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Executive Summary The panel on Engineering Graduate Education and Research pre- pared this report as a part of the overall effort of the National Research Council's Committee on the Education and Utilization of the Engi- neer. Following is a summary of the major topics covered in this report. The challenges to engineering education, and especially to graduate education, are extraordinary. It is unlikely that any one university will be able to offer a menu of graduate education in every discipline and subdiscipline of engineering, largely because of the enormous expense of laboratory research facilities. Some large institutions will come close to the ideal of being able to offer graduate education in all areas of engineering, but most will have to be selective. The growth in graduate engineering education has been largely a phenomenon of the post-World War II era. A strong influence tower postbaccalaureate education was the realization that the solution of many postwar problems would depend on more science and mathemat- ics in engineering curricula and on larger numbers of engineers edu- cated at advanced-degree levels. Although it is difficult to predict the demand for engineers, numbers of future graduates, and thus the supply of engineers, can be predicted from current enrollments. On this basis, the nation can probably expect 3,800 to 4,000 engineering Ph.D.s per year by 1988, with approximately 40 percent of this total being foreign nationals on tem- porary visas. About one-third of the total is expected to enter academic employment. However, even though the total number of Ph.D.s is

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2 ENGINEERING GRADUATE EDUCATION AND RESEARCH increasing, the actual number available for academic employment each year is expected to average only about 100 more per year than was the case during the 1970s. This is perceived to be a serious situation, since the current shortage of engineering faculty developed during the 1970s. {In 1982 an estimated 1,400 engineering faculty positions nationwide were unfilled; in 1983 this number went up to 1,570.J Simultaneously, the student: faculty ratio for engineering-schools increased by 37 percent between 1976 and 1982. If enough faculty positions were allocated to maintain student:faculty ratios at the 1976 level, 6,700 neat faculty would be needed. To help alleviate these problems, the Panel on Engineering Graduate Education and Research recommends the following: Universities should seek to reduce current high workloads, improve salaries, and provide state-of-the-art facilities for instruction and research. The number of engineering doctoral fellowships should be increased so that a greater proportion of U.S. citizens from the top decile of B.S. degree programs will be encouraged to enter doctoral study; about 1,000 new "starts" should be available each year, with stipends at least equal to 50 percent of industrial starting salaries; industry and government should work together on this program, which is estimated to cost between $60 million and $70 million per year. A cor~comitant increase in research funding of $200 million per year for academic institutions is needed. Increased emphasis on engineering research within the National Science Foundation is strongly encouraged, although it is recognized that other agencies will also continue to be strong supporters of engi- neering research. The available base of facilities and equipment has fallen far below what is needed. The recommended increase in the number of Ph.D.s, plus overcoming the hill 6,700 "shortfall" in faculty, would require a one-time nationwide investment of $450 million to $1 billion for new facilities, depending upon their sophistication. The representation of women in engineering seems to be increasing at all academic levels. However, this is not the case for minority groups. The lack of minorities in graduate school is perceived to be principally a "pipeline" problem. Major efforts are needed with respect to minority groups at the junior high and high school levels, and upgraded retention programs are needed at the college level. Efforts must be made to eliminate discrimination, real or perceived.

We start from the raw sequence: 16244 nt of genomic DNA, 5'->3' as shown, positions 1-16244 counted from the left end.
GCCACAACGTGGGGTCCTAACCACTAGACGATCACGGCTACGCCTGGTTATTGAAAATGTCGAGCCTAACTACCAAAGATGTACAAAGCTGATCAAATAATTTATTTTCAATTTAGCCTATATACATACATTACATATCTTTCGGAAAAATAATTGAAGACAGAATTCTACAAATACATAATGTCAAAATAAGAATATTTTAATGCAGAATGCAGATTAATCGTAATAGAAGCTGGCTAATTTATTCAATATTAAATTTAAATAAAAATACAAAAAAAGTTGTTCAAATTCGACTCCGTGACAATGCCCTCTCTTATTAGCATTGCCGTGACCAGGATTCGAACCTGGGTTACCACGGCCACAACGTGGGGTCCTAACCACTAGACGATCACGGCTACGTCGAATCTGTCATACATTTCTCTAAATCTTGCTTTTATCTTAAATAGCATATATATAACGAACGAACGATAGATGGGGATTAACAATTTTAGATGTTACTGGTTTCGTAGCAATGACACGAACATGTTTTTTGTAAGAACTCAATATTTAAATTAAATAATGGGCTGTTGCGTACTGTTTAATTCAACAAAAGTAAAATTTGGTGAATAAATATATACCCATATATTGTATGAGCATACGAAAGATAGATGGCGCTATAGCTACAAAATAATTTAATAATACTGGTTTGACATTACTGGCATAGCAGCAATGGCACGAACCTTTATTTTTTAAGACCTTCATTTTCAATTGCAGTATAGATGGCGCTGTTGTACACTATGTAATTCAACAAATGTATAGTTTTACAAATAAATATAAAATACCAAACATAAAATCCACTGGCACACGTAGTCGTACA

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EXECUTIVE SUMMARY 3 The master's degree is becoming the preferred entry degree for profes- sional practice in some fields of engineering, but cannot yet be univer- sally regarded as the entry-level degree. While well-supervised master's degrees have great value for students, they should not be allowed to degenerate into routine exercises. Master's-leve) study has been shown to help forestall becoming technically outdated, and employers should provide opportunities for continuing education, both degree-oriented and non-degree-oriented. Courses offered on television provide advan- tages in this regard. Most engineering faculty should have the doctorate, particularly in research universities. However, schools that emphasize programs in engineering technology have riot demanded doctorates for their faculty, nor have schools that specialize in undergraduate programs. Even research universities effectively utilize a small percentage of nondoc- toral faculty by employing engineers in professional practice to enrich the applications aspect of their programs. Industry appears to be showing more interest in employing engineer- ing Ph.D.s, although it is not possible to make a definitive forecast of demand. In 1981 a survey of the National Research Council showed a zero unemployment rate for 1980 engineering Ph.D. graduates. Thus, the only clear indication of Ph.D. shortage is the one related to unfilled faculty positions. While it cannot be shown that there is a shortage of engineering Ph.D.s for industry, there does not appear to be a surplus either. Closer ties between industry and engineering education should be fostered, bearing in mind the differing purposes of these two groups. Industrially sponsored research in universities should be free of secrecy constraints and should be as general as possible so that students' learn- ing experiences can be transferred to a variety of future needs. Outside consulting by faculty members should be encouraged, provided it is of the type that supports and helps to improve the academic programs of the university. Faculty should scrupulously avoid conflicts of inter- est" a situation, for example, in which a faculty member is a principal investigator within a Diversity on a project funded by a company for which the faculty member is simultaneously an officer, director, or . ... slgnulc~nt owner.